Brazil’s Institute of Applied Economic Research, IPEA, downgraded the country’s economic growth forecasts both in 2005 and 2006. The quarterly report forecasts Brazil will expand 2.3% instead of 3.5% as previously announced, and 3.4% in 2006, down from 4%.
The latest forecast has been interpreted as a quick reply to a similar bearish outlook earlier in the week from Brazil’s main business organization, CNI, National Industry Confederation.
IPEA attributed the slowdown to companies’ sharply cutting back on planned purchases of plant and equipment in response to Brazil’s "political crisis."
"We have had since the second half of June, a scenario of enormous uncertainty, with several scandals, rumors of the president’s removal as a consequence of the Congressional situation and none of this favors investment decisions," IPEA’s director Paulo Levy told reporters.
The CNI report released Tuesday, December 6, slashed this year’s IPEA original investment growth estimate from 5.3 to 0.9%.
Brazil’s government predicted last January that GDP would increase by 3.4% this year, a slower pace compared to the 4.9% of 2004 and the best of the last decade.
The "frustrating" slump in the third quarter and the rising value of the Brazilian real – hurting exports – reinforce the need for "a lowering interest rates course throughout 2006" emphasized Mr. Levy in the IPEA.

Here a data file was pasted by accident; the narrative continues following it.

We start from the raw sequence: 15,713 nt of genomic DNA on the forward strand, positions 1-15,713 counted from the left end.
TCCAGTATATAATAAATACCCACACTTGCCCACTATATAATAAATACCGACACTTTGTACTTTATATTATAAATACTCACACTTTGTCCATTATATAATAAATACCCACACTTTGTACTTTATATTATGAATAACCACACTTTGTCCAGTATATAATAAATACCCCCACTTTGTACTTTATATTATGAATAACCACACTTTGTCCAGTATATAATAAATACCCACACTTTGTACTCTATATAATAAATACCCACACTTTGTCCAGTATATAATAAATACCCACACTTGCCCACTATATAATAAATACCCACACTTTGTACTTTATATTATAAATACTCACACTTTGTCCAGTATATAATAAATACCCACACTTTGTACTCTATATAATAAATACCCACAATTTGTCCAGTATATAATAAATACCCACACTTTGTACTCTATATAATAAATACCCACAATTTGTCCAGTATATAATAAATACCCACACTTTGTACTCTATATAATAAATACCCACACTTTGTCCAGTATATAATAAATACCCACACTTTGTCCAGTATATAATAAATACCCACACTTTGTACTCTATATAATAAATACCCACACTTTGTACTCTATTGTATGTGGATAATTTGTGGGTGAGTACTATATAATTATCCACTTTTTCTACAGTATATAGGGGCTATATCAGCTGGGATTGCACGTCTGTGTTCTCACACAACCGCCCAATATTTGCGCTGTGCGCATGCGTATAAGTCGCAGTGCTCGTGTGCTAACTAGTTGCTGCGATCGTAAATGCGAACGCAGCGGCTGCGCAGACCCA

Brazilian industry and business community have long complained about interest rates, which are the highest in the world when adjusted for inflation. Following a recent cut, the benchmark rate is 18.5%, with rates on consumer loans spiraling as high as 150%.
The Brazilian Central Bank, backed by Finance Minister Antonio Palocci, insists high rates are necessary to ward off inflation, a historic scourge that Brazil only managed to tame within the last decade.
The "political crisis" quoted in the IPEA report refers to allegations that President Luiz Inácio Lula da Silva’s Workers Party was bribing legislators to support the administration’s bills in Congress.
A number of high-ranking party figures, including presidential chief of staff José Dirceu, have since been forced to step down.
CNI economists estimate GDP growth this year in 2.5%, and warned that the 20% appreciation of the local currency real against the US dollar is making Brazilian exporters far less competitive, which will have consequences during 2006.
This article appeared originally in Mercopress – www.mercopress.com.
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